Revitalizing Engineering Education: A Research-Driven Approach, Dr. Norman Fortenberry
Tuesday, October 7, 2008
Pepco Room (1105), Kim Building
Tuesday, Oct 7, 1:30 PM Pepco Room (1105), Kim Building
Speaker: Dr. Norman Fortenberry
Director of the Center for the Advancement of Scholarship on Engineering Education at the
National Academy of Engineering.
TITLE: Revitalizing Engineering Education: A Research-Driven Approach
This talk briefly provides an overview of the forces driving improvement in engineering education and discusses efforts to continuously improve the quality of engineering education being through research and an innovation within the domain of engineering education. As a means of reducing the gap between those attributes currently possessed by engineering graduates and those characteristics sought by various stakeholder communities (including students), the Center for the Advancement of Scholarship on Engineering Education (CASEE) of the US National Academy of Engineering seeks (a) to build capacity for the conduct, evaluation, communication, and use of engineering education research, (b) to build community among and between engineering education researchers and engineering education practitioners, (c) to advance knowledge about the various elements of systems of engineering education, and t(d) o translate knowledge into improved practice in formal and lifelong education.
NORMAN L. FORTENBERRY, Sc.D.
Dr. Norman L. Fortenberry is the founding Director of the Center for the Advancement of Scholarship on Engineering Education (CASEE) at the National Academy of Engineering (NAE). CASEE represents an effort, collaborative across stakeholder communities, to improve the alignment of the knowledge and skills possessed by future and current engineers and the knowledge and skills sought within engineers by various stakeholders of engineering education. This effort is pursued through research on, as well as development and deployment of, innovative policies, practices, and tools designed to enhance the effectiveness and efficiency of systems for the formal (spanning all age and grade levels), informal, and lifelong education of engineers.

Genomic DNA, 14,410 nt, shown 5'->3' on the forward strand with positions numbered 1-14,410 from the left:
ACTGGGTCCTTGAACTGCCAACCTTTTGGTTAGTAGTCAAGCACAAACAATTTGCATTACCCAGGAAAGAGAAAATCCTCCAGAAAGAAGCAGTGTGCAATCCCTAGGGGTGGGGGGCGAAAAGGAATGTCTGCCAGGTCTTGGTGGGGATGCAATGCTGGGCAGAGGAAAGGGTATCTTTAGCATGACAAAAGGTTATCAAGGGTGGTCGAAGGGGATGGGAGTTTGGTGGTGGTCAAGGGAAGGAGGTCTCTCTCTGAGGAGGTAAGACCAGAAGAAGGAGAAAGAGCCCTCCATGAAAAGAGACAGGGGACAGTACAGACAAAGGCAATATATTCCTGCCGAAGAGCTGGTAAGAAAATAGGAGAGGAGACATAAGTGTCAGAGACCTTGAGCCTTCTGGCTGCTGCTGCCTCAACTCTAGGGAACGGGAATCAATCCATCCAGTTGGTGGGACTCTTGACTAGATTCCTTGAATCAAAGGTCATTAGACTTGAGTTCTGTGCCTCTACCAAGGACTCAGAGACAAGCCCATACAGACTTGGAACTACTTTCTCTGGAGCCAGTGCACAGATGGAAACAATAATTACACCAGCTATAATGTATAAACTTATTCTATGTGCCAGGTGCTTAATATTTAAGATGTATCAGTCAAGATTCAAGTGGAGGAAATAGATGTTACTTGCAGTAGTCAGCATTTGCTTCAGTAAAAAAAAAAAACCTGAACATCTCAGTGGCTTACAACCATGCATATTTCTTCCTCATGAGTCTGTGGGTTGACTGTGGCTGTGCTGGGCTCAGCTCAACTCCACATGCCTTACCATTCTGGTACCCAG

Prior to joining NAE in October, 2002, Dr. Fortenberry held managerial positions within the National Science Foundations (NSFs) Directorate for Education and Human Resources (EHR) including Senior Advisor and Division Director. In these positions, he was responsible for managing more than 40 professional and administrative staff members as well as program budgets in excess of $300 million. Dr. Fortenberrys programmatic responsibilities included undergraduate education as well as broadening access and participation in science and engineering at all levels by underrepresented populations and institutions. He coordinated the Directorates program planning and evaluation, providing a central focal point for the formulation of the Directorates goals, objectives and priorities and integrating the scientific and technical priorities into effective policies, strategies, programs and budgets. Dr. Fortenberry was also responsible for identifying, seeking out, and engaging other parts of the NSF as well as other federal, state, non-profit, and private entities with the capacity to contribute to the attainment of EHRs goals, objectives, and priorities.
Prior to joining the NSF as Division Director in November, 1996, Dr. Fortenberry served as Executive Director of the National Consortium for Graduate Degrees for Minorities in Engineering and Science, Inc. (The GEM Consortium) after serving as Associate Program Director, Program Director, and Staff Associate at the NSF from 1992 to 1995. Before joining the NSF staff in September, 1992, Dr. Fortenberry was Assistant Professor of Mechanical Engineering and Associate Director of Minority Engineering Programs at Florida A&M University/Florida State University College of Engineering in Tallahassee, Florida. At FAMU/FSU, he had sponsored research programs in the area of design theory and methodology
Dr. Fortenberry was awarded the S.B., S.M., and Sc.D. degrees (all in mechanical engineering) by the Massachusetts Institute of Technology. His specialization was Applied Mechanics and Design.